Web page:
Eagle County real estate market is showing resiliency as inventory rises
Available homes, pending sales, and dollar volume are all higher than a year ago at this time, demonstrating resiliency in the market despite stubbornly elevated mortgage rates. This activity is a clear indication of high demand for homes across the Vail Valley and buyers understanding that while at a perceived “high,” mortgage rates are in a window of normalcy and still below historic average rates.
Resort activity continues to help buoy overall dollar volume and we are experiencing many owners/sellers not leaving the valley, but hoping to find larger, newer, and different homes and locations in the resorts. The fall months, while typically quieter, present good opportunities for sellers as they will likely have less competition than in the summer months. The next few months also give buyers less competition for coveted homes and more opportunity to purchase before ski season commences.
In the local market, there is still some stagnation. Owners who have low-interest rates are hesitant to list their homes. Buyers are also impacted by higher interest rates and prices, impacting what they can now afford.
There is a new block of “shadow inventory” where we know owners holding low rates want to sell but are reluctant to make a move until rates come down to a level that creates more inventory. In fact, despite the headlines of “low inventory,” across all areas and price points, there are many more owners interested in selling than on the market.
So, while not formally on the market, don’t let the perception that there is “nothing available” deter your home-buying interest here in the Vail Valley and Eagle County. Technology tools, resources, and extensive databases to which many brokers have access can help uncover opportunities not readily available to the public.
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Mark Weinreich, a broker associate with Berkshire Hathaway HomeServices Colorado Properties’ Beaver Creek in the Villa Montane office, notes that for the resort and luxury market, there are more choices. Good properties priced to fair market value are still selling quickly.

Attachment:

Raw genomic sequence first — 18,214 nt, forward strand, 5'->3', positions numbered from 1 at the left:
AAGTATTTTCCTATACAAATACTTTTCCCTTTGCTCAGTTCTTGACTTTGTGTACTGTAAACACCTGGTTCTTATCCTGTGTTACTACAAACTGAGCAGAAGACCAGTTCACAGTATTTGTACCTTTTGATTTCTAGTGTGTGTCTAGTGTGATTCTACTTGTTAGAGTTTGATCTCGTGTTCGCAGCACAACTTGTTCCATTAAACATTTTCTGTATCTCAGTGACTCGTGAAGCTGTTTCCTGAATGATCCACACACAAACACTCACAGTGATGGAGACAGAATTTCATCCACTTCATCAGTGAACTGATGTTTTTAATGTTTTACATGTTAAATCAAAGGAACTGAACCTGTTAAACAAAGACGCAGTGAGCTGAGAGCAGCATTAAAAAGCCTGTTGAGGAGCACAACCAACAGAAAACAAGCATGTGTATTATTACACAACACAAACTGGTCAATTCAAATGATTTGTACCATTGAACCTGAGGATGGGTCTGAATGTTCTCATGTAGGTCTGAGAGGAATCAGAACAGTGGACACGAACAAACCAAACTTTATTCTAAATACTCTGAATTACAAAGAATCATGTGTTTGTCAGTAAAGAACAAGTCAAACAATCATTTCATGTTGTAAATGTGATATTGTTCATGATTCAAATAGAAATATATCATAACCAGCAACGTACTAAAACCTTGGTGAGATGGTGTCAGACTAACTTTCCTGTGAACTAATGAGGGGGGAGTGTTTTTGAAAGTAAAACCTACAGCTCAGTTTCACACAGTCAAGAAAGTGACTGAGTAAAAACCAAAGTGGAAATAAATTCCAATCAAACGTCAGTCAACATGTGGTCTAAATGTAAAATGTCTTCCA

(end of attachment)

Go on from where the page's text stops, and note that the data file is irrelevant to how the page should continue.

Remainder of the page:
“We have two luxury properties in Beaver Creek and Cordillera that went under contract in less than one week and commanded top dollar,” Weinreich said. “The key is they were priced right based on condition, location, and amenities. The demand is still there, so interested buyers need to be ready to go.”
For those buyers wondering if they should hold out, Weinreich contends that the chances of there being more opportunity at lower prices, if they wait, is not likely based on current trends.
“Trying to time the real estate market is like trying to predict the stock market, and in all reality, a home will likely be more expensive than less expensive. The vast majority of the deals are cash buyers who are ready to invest in real estate so they can enjoy the lifestyle and create family memories,” Weinreich said.
On the seller side, the question also comes up around timing the market. Too late, sell now, or hold out?
“By all indications, we have likely reached the height of the market,” Weinreich said. “That being said, homes that are priced to market value based on condition, features, and location are still commanding top dollar. Given the demand, there is some opportunity for sellers to explore the market — depending on their sense of urgency — and willingness to let buyers sniff it out. If it’s not priced right, homes will sit. Sellers that aren’t getting sales quickly are most likely overpriced. Buyers aren’t willing to overpay.”
Scooter Slaughter, a broker associate with Berkshire Hathaway HomeServices Colorado Properties’ Gypsum office, agrees that it continues to be a strong market for sellers when they list their properties at the right price. Those who do are going under contract fairly quickly.
According to Slaughter, some downvalley properties are accumulating more days on the market from a year to 18 months ago due to several factors. These include list prices above market value and an unwillingness from sellers to reduce based on feedback from showings or lack of showings. Secondly, more inventory during this summer’s selling season is giving savvy buyers more options than in the past couple of years.
“In almost all of my recent conversations with past and current clients, the question of interest rates comes up and how it is affecting the real estate market,” Slaughter said. “The rates can hinder a qualified buyer’s purchasing power and maximum price they can qualify for.”
While this is a subject on top of many buyers’ minds, it doesn’t seem to be pulling the market and values down. This is because those who really need or want to buy a home in the area and who have the financial means are making it work.
“Savvy buyers with the financial means realize they can refinance if and when the rates come down,” Slaughter said. “Even though prices have leveled off, rental prices have increased, and buyers are realizing that they could be paying a monthly mortgage and growing their own nest egg vs. paying rent.”
Michael Slevin is the president and owner of Berkshire Hathaway HomeServices Colorado Properties, started by his father, John, 52 years ago. The company has grown to 12 offices in 10 communities, spanning from Grand and Eagle Counties to the Western Slope.